Study finds one-third of students in years five to nine have experienced racism

Study finds one-third of students in years five to nine have experienced racism

Nearly a third of NSW and Victoria students from non-Anglo or European backgrounds in years five to nine have experienced racial discrimination, according to a joint study by the Australian National University (ANU) and Western Sydney University.

The landmark study, which surveyed 4,664 primary and secondary students across 23 schools in NSW and Victoria, revealed an alarming trend of racism in schools. The study found that almost 20% of students from Aboriginal and Torres Strait Islander background experienced racial discrimination from their teachers, while students who were born overseas reported two times more experiences of racial discrimination than students born in Australia.

What’s more, over half (60%) of the participants reported seeing other students being racially discriminated against by their peers. This included being left out, teased, or treated with less respect by other students.

Naomi Priest, associate professor at ANU and the study’s lead author, told The Guardian Australia that the findings pointed to the prevalence of racism in many Australian schools.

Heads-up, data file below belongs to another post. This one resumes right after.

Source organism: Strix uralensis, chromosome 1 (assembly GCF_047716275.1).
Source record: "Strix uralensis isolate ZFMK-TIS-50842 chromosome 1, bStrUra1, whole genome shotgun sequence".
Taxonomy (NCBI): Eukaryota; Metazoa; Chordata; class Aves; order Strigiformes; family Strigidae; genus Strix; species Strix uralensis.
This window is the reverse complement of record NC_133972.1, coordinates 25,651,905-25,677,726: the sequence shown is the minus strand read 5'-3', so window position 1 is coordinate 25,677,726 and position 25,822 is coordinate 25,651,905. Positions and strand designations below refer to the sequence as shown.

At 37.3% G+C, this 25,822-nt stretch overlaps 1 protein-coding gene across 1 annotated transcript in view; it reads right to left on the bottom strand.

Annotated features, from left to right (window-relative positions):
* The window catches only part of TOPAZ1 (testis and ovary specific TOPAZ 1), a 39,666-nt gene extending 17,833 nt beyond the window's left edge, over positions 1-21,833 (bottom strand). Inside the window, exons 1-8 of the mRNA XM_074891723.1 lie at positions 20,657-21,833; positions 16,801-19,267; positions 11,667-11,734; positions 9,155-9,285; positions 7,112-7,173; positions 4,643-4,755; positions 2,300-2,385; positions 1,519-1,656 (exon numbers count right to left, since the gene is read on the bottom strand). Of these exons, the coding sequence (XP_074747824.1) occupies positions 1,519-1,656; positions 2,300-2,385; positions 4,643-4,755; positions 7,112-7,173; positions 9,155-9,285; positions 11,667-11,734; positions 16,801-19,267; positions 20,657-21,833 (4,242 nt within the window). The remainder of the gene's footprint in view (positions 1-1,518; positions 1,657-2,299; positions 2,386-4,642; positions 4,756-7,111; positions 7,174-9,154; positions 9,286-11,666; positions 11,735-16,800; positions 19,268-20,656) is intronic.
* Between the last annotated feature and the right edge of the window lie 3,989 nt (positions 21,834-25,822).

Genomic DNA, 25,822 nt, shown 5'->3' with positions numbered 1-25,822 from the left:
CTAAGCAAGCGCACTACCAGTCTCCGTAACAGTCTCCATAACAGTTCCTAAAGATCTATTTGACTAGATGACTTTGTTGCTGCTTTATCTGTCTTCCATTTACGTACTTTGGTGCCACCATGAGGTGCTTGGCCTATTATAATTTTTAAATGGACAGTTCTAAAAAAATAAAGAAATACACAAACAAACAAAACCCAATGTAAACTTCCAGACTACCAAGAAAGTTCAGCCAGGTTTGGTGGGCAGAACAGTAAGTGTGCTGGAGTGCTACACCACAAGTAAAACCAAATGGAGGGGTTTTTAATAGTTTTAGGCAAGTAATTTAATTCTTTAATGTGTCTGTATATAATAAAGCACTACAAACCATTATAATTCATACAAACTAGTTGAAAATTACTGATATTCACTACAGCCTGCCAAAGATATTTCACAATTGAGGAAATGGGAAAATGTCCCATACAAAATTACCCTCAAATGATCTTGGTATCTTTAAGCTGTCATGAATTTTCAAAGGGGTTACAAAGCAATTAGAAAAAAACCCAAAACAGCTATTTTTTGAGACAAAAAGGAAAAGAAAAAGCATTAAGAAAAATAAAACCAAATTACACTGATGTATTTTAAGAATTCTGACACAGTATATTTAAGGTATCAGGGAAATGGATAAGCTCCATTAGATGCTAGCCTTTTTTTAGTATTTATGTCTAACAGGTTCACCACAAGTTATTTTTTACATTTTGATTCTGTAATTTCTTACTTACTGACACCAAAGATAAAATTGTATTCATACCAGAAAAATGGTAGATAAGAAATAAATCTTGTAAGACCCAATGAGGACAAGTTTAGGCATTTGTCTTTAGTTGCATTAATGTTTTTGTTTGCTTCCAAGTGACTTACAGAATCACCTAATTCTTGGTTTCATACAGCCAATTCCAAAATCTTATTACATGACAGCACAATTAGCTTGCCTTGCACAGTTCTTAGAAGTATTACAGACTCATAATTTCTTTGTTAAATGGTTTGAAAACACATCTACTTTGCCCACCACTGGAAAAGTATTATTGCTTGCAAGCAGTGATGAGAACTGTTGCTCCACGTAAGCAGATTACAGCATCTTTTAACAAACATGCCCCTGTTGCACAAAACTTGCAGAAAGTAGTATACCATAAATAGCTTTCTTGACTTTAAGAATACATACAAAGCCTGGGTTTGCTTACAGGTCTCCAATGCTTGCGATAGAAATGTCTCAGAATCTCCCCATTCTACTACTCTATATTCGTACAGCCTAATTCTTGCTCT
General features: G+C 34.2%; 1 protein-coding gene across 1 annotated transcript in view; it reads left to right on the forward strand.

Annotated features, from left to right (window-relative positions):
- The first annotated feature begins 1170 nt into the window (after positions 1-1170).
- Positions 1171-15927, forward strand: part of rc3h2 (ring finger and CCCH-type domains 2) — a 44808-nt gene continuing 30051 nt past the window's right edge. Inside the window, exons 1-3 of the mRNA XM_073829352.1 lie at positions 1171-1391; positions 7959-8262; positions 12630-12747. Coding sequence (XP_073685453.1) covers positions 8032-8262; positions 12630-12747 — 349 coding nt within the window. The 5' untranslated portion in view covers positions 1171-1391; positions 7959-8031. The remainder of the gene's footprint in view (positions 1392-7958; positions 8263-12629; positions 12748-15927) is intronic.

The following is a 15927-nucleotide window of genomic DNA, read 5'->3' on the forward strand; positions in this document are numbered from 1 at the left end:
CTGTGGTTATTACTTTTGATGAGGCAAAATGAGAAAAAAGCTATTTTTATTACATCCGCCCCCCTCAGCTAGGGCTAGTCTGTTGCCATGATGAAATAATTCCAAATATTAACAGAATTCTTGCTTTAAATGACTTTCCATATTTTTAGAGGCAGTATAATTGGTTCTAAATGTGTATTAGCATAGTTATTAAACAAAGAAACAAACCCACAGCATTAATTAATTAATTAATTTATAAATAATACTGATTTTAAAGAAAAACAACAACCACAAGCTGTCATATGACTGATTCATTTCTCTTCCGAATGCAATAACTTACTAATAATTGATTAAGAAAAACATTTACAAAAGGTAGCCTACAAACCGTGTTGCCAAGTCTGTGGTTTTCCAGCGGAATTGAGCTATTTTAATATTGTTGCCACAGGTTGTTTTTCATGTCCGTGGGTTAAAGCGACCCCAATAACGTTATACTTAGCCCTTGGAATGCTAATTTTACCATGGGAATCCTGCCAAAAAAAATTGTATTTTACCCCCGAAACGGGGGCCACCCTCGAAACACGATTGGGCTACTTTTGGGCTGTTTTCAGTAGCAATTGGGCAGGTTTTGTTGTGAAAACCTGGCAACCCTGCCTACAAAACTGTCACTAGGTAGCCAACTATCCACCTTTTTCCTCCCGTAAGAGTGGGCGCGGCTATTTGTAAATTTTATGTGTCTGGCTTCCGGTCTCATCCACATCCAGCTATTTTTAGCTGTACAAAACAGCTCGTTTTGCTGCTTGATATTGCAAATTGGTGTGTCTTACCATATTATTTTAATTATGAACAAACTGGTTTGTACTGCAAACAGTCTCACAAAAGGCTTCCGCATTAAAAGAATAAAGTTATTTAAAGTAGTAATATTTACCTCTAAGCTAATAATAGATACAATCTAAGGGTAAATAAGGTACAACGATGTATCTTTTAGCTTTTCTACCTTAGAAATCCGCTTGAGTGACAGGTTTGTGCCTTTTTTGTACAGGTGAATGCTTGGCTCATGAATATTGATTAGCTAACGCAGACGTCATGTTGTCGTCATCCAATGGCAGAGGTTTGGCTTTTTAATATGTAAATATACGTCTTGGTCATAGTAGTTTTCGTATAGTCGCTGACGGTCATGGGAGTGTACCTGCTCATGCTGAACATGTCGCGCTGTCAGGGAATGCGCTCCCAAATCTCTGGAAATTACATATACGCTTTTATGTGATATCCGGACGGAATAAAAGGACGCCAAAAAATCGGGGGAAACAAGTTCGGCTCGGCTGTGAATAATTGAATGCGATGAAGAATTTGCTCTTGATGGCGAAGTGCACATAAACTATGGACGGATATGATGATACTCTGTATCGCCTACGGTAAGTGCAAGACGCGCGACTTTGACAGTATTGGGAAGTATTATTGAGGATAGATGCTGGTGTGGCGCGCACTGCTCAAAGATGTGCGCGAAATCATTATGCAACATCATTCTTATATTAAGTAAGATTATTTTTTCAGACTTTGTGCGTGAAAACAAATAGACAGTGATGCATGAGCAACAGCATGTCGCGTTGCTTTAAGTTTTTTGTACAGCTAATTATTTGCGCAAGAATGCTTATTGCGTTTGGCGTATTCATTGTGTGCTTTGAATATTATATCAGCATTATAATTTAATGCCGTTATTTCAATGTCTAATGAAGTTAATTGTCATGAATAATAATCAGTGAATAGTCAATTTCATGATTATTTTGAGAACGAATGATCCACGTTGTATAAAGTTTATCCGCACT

“I think Aboriginal and Torres Strait Islander communities and ethnic minority communities have been telling us for a long time that racism is part of their everyday lived experience,” she said. “What this survey gives us is some data on how common that is, and the burden it places on children and young people. We know racism and race discrimination are major issues and of course they effect children.”

The study called on schools to do more to combat racism in the classroom.

“Attention to reducing experiences of racial discrimination and racism among Australian primary

and secondary school students should be a major priority, particularly among Aboriginal and

Torres Strait Islander students, students from stigmatised ethnic backgrounds, and students

born overseas or with parents born oversea,” the study said. “High-quality, evidence-based, rigorously tested whole-of-school approaches to addressing racism are a critical priority for Australian education.”